Depression Says I Don't Care About Anything

March 3, 2022 Natasha Tracy

I'm experiencing a profound depression right now, and I can tell you that I don't care about anything. I was thinking about how little I care. Good things have happened. Bad things have happened. But I don't care. Nothing touches me enough for me to actually care about it. Depression has definitely convinced me that I don't care about people, places, things, and everything in between.

'I Don't Care,' Says the Depressed Brain

Or, at least, depression has convinced my brain that I don't care about anything. Depression seems to have wrapped my brain in a thick, wet, uncomfortable, heavy, woolen blanket to the point where nothing like caring might escape. Nothing to care about comes in. No caring from me about anything goes out. When I look at the world, I feel nothing of the caring sort. There is a complete disconnection.

But as I said, my depression has my brain convinced that I don't care. It doesn't have my mind convinced of the same. Nope, my mind is out there, fluttering by, reminding me that not only are there things I care about on a normal day, but there are also things I care about right now. 

Even Depressed, 'I Don't Care' Isn't True

Exhibit A is the war in Ukraine. I care deeply about the suffering through which the Russian and Ukrainian people are going right now. I truly feel the caring for that tragedy. I suppose the enormity of that suffering is so huge that caring about it becomes bigger and stronger than me and maybe even a blanket-wrapped brain.

And then there are my cats. I adore the little creatures. I care about my cats deeply. I suppose it is the depth of this caring that makes it exist even when it feels like caring about almost anything else has fallen away.

What's more, even though I'm depressed and feel like I don't care, my mind can remind my brain that I have not always felt that way, and it's unlikely I will always feel that way. Yes, depression robs you of the ability to really care for many things, but bipolar depression changes over time, and so does its effect on you. My mind remembers this even when my brain cannot.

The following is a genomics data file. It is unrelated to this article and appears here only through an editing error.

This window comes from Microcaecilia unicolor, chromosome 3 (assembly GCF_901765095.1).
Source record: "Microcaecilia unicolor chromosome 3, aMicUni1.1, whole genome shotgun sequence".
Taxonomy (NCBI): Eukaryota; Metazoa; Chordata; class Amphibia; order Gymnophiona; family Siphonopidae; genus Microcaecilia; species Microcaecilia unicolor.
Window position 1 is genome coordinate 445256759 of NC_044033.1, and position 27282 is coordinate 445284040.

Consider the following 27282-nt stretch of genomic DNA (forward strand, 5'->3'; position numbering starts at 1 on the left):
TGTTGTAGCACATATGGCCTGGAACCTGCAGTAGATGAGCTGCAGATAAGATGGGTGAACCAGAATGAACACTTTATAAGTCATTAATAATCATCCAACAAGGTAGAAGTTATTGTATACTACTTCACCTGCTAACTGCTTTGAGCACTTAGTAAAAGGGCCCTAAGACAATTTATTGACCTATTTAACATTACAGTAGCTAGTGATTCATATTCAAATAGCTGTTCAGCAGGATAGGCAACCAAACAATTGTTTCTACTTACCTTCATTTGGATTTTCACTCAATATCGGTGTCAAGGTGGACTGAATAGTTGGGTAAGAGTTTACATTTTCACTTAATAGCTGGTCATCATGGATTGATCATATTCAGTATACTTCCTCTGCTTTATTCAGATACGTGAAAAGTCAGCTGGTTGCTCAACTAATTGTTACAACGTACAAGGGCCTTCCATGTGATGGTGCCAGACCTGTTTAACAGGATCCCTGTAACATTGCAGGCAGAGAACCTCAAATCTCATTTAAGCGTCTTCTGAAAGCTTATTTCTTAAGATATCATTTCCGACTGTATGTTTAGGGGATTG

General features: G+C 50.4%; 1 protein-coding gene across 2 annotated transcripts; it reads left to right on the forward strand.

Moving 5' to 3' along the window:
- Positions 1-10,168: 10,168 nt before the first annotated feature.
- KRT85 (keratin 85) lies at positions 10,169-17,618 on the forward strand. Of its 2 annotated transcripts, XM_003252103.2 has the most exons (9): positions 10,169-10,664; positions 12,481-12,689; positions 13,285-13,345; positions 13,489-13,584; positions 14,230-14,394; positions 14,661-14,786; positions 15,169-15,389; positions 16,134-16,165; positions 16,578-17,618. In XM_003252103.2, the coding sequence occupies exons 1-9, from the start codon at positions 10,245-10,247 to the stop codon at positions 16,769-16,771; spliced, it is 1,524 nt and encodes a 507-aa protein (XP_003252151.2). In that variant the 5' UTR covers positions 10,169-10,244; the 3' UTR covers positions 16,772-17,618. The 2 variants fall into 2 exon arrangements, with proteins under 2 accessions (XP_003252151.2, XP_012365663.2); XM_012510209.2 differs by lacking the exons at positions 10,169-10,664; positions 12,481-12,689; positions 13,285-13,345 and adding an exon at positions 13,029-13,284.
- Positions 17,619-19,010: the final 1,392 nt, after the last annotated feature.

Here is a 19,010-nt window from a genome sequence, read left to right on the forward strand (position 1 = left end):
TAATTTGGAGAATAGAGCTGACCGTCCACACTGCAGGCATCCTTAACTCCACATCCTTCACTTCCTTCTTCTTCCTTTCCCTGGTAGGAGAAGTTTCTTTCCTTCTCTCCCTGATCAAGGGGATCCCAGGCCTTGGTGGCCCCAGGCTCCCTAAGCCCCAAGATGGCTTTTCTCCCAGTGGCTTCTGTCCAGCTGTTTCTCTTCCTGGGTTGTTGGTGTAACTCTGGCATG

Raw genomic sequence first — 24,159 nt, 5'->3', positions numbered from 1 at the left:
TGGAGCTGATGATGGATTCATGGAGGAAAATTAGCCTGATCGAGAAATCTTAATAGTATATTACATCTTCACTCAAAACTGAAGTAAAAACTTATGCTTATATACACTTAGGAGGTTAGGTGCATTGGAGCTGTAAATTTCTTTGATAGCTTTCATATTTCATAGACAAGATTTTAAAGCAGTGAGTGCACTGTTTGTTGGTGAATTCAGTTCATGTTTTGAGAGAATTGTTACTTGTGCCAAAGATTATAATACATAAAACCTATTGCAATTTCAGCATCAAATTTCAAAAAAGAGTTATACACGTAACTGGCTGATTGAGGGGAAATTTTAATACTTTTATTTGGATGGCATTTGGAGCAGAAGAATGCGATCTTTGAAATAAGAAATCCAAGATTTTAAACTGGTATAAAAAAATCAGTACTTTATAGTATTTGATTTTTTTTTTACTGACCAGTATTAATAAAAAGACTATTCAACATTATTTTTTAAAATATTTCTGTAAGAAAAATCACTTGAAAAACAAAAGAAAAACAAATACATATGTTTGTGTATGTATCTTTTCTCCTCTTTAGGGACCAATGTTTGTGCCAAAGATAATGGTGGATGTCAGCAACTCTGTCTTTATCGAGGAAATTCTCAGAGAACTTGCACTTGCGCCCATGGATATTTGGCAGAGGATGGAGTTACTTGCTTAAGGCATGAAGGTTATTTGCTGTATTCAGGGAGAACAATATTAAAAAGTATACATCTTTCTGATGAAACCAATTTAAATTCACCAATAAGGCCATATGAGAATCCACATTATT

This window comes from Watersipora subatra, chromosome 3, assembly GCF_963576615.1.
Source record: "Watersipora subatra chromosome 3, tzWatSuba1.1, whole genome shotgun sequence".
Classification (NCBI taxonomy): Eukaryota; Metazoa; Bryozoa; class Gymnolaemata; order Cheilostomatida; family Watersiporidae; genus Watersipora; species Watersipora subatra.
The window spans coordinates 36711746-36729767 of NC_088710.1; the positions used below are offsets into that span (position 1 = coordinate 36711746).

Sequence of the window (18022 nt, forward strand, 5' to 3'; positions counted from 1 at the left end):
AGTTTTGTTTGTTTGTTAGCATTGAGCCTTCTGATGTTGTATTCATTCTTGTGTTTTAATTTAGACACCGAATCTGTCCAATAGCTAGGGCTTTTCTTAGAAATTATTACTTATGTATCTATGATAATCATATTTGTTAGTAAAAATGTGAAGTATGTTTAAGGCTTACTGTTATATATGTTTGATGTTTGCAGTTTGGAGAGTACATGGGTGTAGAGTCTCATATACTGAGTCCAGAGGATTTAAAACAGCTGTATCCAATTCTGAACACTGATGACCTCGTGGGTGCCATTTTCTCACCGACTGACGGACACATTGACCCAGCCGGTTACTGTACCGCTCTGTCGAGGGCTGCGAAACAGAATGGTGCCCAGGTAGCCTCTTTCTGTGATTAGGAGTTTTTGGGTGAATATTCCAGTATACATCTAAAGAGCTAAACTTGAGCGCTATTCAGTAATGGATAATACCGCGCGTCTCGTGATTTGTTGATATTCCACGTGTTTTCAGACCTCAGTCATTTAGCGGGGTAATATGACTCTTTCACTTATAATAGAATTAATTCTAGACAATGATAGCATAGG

Feeling like you don't care because of depression is real and painful and awful. I'm not here to say it's anything else. What I am here to say, though, is don't buy into the lie that depression is telling you. Don't buy into it when depression says you simply don't care. You do. You do care. You may care only about one thing, but you care. You may care only slightly, but you care. And perhaps most importantly, even if the caring is sucked from your marrow, remember that it won't always be that way. Depression will tell you that you don't care, and you never will. Don't believe this lie. You are a lovely, caring person. Your brain is just a little broken right now.

APA Reference
Tracy, N. (2022, March 3). Depression Says I Don't Care About Anything, HealthyPlace. Retrieved on 2024, June 20 from

Author: Natasha Tracy

Natasha Tracy is a renowned speaker, award-winning advocate, and author of Lost Marbles: Insights into My Life with Depression & Bipolar. She's also the host of the podcast Snap Out of It! The Mental Illness in the Workplace Podcast.

Natasha is also unveiling a new book, Bipolar Rules! Hacks to Live Successfully with Bipolar Disorder, mid-2024.

Find Natasha Tracy on her blog, Bipolar BurbleX, InstagramFacebook, and YouTube.

June, 5 2022 at 1:01 pm

I struggle with this a lot. I tend to just blame my meds. I feel like they dim everything down and make me not have responses or connect to anything. Makes me not want to be on them. I seem to remember depression being different before meds. There were times when I really *did* care. I know it's easy to blame depression, but I'm not sure it's the whole story.

June, 6 2022 at 1:36 pm

Hi Sara,
Thank you for your comment. There are other people who feel similarly when it comes to medication. I feel like if medication is dimming everything in your life, it may not be the right medication or the right dose for you. That's definitely something to discuss with your doctor.
And you're right, it's good to look at the whole picture when it comes to any symptom/side effect.
-- Natasha Tracy

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